No (Lab) Jacket Required: Designing Experiments for Learning

This is a workshop that Karl Scotland and I developed that helps participants learn how to design experiments for learning. Some of the materials we use are available for everyone to use under a Creative Commons Attribution-ShareAlike 4.0 International License.

Abstract

Hypothesis-Driven Development is thinking about the development of new ideas, products and services – even organizational change – as a series of experiments to determine whether an expected outcome will be achieved, so we need to know how to design and run experiments properly.

This session helps participants understand the importance of using experiments to help teams and organizations learn and improve, while giving hands-on practice in designing experiments to yield measurable evidence for that learning. We’ll even play a couple of inductive-logic games to get us in the mindset of how to write tests to validate — and invalidate — our hypotheses in order to acquire knowledge.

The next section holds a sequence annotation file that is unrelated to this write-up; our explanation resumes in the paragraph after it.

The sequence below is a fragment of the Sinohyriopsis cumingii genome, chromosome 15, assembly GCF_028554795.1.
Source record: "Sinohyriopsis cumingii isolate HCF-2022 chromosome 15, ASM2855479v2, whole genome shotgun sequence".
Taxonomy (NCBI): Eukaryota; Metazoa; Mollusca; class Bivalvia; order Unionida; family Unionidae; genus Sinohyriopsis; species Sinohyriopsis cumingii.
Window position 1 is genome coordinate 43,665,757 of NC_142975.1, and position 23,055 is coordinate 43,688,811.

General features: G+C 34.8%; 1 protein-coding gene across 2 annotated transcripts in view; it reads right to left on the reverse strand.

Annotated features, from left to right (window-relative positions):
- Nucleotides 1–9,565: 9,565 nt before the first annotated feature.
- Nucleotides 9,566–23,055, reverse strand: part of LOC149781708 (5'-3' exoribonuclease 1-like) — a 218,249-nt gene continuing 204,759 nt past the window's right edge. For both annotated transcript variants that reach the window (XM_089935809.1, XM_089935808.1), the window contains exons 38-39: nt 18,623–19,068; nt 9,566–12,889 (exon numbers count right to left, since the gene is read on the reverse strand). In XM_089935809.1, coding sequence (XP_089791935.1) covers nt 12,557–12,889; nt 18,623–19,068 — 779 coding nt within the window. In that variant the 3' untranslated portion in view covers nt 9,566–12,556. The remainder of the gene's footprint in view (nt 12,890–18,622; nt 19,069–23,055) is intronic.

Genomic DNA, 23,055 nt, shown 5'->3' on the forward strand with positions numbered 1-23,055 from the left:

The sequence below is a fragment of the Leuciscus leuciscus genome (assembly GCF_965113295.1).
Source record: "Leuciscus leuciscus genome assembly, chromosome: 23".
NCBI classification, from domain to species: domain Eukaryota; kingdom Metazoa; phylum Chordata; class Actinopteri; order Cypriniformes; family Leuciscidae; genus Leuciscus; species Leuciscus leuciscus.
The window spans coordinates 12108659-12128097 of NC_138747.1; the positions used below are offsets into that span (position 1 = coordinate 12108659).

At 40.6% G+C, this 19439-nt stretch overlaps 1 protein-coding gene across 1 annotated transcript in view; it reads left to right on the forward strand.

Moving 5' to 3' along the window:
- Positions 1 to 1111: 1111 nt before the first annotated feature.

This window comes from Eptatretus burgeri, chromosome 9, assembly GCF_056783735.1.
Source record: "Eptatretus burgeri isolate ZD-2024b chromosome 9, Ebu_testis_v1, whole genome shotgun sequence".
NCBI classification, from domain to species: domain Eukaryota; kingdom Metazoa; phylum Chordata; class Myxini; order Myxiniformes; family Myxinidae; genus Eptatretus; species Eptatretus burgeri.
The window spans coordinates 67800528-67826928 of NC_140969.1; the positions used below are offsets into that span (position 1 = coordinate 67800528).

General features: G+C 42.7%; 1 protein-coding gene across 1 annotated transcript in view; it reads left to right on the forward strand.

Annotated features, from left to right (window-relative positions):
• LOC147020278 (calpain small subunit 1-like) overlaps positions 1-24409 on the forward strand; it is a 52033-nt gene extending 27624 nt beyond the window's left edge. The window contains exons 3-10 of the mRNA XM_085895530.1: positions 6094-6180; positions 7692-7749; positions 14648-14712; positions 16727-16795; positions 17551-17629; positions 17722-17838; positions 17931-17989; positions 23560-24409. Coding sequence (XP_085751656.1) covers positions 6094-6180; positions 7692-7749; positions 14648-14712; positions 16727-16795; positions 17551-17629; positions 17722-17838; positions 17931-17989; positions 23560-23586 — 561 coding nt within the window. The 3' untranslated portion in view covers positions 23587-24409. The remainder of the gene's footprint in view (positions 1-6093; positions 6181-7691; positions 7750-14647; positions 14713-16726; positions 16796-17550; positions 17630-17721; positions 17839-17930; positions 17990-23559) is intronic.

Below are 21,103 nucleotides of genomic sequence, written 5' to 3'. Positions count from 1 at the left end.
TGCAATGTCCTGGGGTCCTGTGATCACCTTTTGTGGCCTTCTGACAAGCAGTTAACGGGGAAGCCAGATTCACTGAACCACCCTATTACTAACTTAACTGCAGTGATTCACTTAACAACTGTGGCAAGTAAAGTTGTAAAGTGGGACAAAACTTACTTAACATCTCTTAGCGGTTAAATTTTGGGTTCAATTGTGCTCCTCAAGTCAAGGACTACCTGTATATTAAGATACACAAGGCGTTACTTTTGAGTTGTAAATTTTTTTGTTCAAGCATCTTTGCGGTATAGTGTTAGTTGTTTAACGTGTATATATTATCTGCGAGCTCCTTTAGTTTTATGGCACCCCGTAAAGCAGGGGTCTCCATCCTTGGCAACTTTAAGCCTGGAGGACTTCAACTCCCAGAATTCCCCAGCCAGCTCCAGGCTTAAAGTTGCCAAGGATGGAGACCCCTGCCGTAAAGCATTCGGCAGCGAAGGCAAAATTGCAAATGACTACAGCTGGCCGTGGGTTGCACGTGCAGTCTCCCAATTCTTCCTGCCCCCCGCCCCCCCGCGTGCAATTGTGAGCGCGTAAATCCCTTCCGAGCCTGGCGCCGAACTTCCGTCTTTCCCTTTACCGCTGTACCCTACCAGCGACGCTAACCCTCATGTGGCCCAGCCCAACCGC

Whether you’re in product development of organizational improvement, for those wanting to move from projects to experiments in the quest of continuous learning and evolutionary improvement, this session will provide the tools and mindset for going beyond simply calling something an experiment to conducting experiments with the proper rigor to maximize learning.

This session helps participants:

  • understand the importance of using experiments to help teams and organizations learn and improve
  • gain hands-on practice in designing experiments to yield measurable evidence for that learning
  • understand how to properly measure outcomes without confirmation bias